In the subjective concrete sense a practical, God-given ability, aptitude, habitude, quality, competence, or sufficiency (cf. 2 Co 3:56) by which one may understand, accept, expound, impart to others, and defend the truth of Scripture as containing the way of salvation. In the objective, abstract sense the whole body of knowledge pertaining to the understanding and exposition of Scripture. This knowledge is commonly divided into (1) exegetical theol., sometimes called Biblical theol. which includes Biblical isagogics* and the hist. of the Bible canon* and Bible* versions, hermeneutics* and textual* criticism, and OT and NT exegesis*; (2) systematic* theol., which includes dogmatics* or doctrinal* theol., study of Symbolic* Books, moral* philos. and Christian ethics (see Ethics, 2), and often Christian apologetics* and polemics*; (3) hist. theol., which includes Biblical archaeology* and hist. of the Christian* ch., hist. of Christian doctrine* and confessions (see Creeds and Confessions), and patristics*; (4) practical* theol., which includes pastoral* theol. and ecclesiastical. polity,* catechetics,* homiletics,* diaconics* and missions,* liturgics* and Christian hymnody,* and ecclesiastical and religious art* and church* architecture.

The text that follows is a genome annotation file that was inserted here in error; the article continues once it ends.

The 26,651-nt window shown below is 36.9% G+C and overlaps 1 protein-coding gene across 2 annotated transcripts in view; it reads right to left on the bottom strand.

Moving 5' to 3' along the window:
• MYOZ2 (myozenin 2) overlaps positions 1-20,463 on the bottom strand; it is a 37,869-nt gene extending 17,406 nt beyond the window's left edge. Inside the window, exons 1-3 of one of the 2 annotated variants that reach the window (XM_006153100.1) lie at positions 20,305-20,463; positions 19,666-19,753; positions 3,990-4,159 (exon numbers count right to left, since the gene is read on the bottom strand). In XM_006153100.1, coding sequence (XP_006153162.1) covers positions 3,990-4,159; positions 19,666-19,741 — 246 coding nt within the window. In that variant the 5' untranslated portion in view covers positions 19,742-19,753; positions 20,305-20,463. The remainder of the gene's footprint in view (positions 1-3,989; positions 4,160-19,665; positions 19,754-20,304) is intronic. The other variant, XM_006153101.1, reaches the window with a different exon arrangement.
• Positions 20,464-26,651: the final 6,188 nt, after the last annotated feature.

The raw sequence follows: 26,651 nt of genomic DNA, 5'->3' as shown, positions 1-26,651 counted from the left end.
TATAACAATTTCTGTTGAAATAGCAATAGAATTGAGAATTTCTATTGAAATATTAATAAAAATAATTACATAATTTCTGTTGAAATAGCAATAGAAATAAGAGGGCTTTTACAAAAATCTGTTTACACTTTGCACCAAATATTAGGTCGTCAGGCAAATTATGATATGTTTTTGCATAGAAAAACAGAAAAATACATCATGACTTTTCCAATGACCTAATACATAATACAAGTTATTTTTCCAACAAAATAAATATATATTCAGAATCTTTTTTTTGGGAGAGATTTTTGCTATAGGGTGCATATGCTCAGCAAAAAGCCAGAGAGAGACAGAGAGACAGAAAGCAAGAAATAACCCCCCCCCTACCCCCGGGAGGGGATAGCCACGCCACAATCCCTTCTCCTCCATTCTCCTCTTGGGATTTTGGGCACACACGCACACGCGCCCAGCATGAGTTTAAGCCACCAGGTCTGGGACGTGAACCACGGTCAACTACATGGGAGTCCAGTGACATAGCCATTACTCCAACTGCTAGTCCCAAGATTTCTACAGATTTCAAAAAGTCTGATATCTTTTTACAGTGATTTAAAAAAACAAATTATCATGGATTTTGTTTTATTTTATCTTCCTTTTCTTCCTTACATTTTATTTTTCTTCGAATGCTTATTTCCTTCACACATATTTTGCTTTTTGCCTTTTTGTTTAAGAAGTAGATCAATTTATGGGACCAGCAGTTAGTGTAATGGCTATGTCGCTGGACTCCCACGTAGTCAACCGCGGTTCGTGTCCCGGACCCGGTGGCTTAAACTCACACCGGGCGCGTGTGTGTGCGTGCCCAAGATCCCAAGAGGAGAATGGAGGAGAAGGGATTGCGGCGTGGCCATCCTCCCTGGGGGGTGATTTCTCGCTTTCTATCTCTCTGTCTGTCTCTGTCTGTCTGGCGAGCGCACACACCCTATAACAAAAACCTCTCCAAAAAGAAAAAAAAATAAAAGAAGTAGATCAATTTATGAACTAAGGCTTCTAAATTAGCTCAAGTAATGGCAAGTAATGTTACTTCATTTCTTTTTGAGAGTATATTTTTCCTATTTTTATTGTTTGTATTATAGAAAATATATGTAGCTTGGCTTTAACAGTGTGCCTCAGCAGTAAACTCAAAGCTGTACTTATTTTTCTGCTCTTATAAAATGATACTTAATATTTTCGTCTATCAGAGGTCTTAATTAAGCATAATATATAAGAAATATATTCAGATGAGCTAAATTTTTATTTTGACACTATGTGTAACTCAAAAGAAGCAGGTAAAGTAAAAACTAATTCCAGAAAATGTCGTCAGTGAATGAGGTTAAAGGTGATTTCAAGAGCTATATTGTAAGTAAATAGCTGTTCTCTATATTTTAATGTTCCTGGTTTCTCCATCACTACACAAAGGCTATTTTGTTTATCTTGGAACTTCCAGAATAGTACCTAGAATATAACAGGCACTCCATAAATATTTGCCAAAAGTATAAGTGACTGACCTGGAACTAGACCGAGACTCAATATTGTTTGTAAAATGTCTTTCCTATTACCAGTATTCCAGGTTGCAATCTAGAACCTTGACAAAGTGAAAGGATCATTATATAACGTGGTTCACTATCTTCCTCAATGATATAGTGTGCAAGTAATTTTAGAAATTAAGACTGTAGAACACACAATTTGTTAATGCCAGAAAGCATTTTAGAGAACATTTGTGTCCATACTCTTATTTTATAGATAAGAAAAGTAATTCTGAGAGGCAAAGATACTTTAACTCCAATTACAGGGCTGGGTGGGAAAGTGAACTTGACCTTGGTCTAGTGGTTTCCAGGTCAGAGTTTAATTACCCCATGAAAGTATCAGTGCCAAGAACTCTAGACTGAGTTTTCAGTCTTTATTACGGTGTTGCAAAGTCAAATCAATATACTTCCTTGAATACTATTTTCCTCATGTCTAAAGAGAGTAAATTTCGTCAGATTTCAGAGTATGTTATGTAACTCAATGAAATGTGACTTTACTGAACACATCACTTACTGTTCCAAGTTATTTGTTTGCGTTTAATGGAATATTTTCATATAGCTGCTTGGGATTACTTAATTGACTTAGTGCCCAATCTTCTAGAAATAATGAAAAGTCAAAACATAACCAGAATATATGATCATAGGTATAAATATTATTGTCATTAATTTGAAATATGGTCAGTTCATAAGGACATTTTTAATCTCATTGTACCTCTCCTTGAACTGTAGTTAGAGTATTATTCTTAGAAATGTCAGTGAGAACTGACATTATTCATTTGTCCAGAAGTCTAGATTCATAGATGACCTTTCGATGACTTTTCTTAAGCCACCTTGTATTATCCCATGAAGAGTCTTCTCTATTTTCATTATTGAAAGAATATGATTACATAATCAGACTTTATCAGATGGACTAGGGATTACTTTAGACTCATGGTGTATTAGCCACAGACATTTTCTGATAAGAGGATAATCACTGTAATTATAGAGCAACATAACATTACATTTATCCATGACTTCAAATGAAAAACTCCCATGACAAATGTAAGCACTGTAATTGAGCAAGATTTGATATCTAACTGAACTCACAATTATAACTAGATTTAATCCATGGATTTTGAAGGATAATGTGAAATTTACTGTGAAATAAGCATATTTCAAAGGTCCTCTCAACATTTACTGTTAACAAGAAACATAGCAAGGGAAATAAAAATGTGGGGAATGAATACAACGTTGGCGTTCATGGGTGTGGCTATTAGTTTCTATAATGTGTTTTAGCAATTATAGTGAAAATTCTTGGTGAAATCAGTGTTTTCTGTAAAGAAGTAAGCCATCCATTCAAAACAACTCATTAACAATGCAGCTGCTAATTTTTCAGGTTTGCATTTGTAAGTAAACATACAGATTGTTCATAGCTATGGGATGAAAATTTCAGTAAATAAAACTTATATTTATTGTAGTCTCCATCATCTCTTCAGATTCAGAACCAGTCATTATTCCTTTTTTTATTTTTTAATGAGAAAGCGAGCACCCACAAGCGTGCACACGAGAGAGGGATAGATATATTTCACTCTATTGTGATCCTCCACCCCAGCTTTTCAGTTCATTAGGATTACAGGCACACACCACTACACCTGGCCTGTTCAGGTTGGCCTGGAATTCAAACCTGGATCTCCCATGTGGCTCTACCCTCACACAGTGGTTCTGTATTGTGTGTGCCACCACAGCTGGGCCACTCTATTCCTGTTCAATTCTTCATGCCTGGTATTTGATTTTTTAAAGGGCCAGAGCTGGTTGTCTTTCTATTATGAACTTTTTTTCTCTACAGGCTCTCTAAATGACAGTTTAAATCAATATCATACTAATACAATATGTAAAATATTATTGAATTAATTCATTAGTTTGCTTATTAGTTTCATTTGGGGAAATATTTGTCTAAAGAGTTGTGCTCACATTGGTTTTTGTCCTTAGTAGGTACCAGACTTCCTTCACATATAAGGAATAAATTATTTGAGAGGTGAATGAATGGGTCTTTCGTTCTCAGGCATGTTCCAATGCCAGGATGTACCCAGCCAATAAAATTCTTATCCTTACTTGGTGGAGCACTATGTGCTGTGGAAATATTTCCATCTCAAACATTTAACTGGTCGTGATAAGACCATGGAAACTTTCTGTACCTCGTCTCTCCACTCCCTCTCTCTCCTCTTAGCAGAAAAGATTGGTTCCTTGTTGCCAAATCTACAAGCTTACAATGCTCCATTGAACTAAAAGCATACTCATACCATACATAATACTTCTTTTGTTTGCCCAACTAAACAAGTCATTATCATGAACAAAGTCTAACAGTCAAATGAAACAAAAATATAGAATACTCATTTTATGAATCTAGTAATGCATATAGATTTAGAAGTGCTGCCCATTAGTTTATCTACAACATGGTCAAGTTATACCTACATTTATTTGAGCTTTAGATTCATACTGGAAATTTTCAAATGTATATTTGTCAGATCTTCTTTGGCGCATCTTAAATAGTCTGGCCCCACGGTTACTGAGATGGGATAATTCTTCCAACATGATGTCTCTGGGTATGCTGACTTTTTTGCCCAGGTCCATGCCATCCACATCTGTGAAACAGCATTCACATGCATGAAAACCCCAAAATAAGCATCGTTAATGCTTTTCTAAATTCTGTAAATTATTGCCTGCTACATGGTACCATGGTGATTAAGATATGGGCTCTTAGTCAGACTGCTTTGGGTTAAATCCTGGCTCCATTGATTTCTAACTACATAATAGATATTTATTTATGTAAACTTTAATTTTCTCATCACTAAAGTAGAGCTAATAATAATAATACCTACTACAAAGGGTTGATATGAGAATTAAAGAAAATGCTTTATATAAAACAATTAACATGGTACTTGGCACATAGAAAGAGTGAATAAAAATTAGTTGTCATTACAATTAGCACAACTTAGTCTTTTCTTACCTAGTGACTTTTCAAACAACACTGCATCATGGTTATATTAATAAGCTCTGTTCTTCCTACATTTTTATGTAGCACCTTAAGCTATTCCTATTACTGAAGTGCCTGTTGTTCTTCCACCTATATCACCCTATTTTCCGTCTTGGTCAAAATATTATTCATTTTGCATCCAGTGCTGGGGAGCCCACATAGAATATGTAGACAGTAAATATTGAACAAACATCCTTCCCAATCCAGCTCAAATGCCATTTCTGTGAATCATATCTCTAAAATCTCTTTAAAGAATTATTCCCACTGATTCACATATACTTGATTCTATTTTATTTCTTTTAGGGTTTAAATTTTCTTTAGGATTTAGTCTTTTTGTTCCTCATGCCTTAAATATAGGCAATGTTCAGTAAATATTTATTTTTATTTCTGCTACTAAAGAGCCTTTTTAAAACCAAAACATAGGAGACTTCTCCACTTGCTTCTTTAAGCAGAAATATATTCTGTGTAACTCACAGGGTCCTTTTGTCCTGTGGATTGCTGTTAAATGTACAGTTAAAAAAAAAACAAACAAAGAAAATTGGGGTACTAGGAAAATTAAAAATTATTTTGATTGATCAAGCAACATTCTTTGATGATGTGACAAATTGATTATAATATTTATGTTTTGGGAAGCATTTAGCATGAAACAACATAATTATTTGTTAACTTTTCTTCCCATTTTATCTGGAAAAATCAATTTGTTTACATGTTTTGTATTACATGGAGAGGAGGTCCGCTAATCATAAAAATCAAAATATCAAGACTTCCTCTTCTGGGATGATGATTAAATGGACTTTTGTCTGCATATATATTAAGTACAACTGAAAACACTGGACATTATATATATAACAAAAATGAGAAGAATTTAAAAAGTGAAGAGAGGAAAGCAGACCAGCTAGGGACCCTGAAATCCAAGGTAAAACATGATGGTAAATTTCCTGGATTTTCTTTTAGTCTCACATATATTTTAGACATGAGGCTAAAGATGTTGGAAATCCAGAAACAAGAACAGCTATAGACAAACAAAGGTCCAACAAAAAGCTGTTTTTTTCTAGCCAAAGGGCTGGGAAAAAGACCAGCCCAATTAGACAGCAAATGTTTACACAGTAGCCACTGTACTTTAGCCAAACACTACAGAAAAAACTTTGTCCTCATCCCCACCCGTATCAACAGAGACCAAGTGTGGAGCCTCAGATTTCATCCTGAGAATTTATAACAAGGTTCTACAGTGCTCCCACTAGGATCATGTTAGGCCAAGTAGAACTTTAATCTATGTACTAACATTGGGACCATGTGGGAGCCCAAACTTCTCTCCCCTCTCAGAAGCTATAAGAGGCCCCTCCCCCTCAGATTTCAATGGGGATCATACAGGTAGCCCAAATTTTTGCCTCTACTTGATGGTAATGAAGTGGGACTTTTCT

A. L. Graebner, Outlines of Doctrinal Theology St. Louis, 1898); pp. 13; F. Pieper, Christliche Dogmatik, I (St. Louis, 1924), 4449; J. T. Mueller, Christian Dogmatics (St. Louis, 1934), pp. 3033.
Edited by: Erwin L. Lueker, Luther Poellot, Paul Jackson
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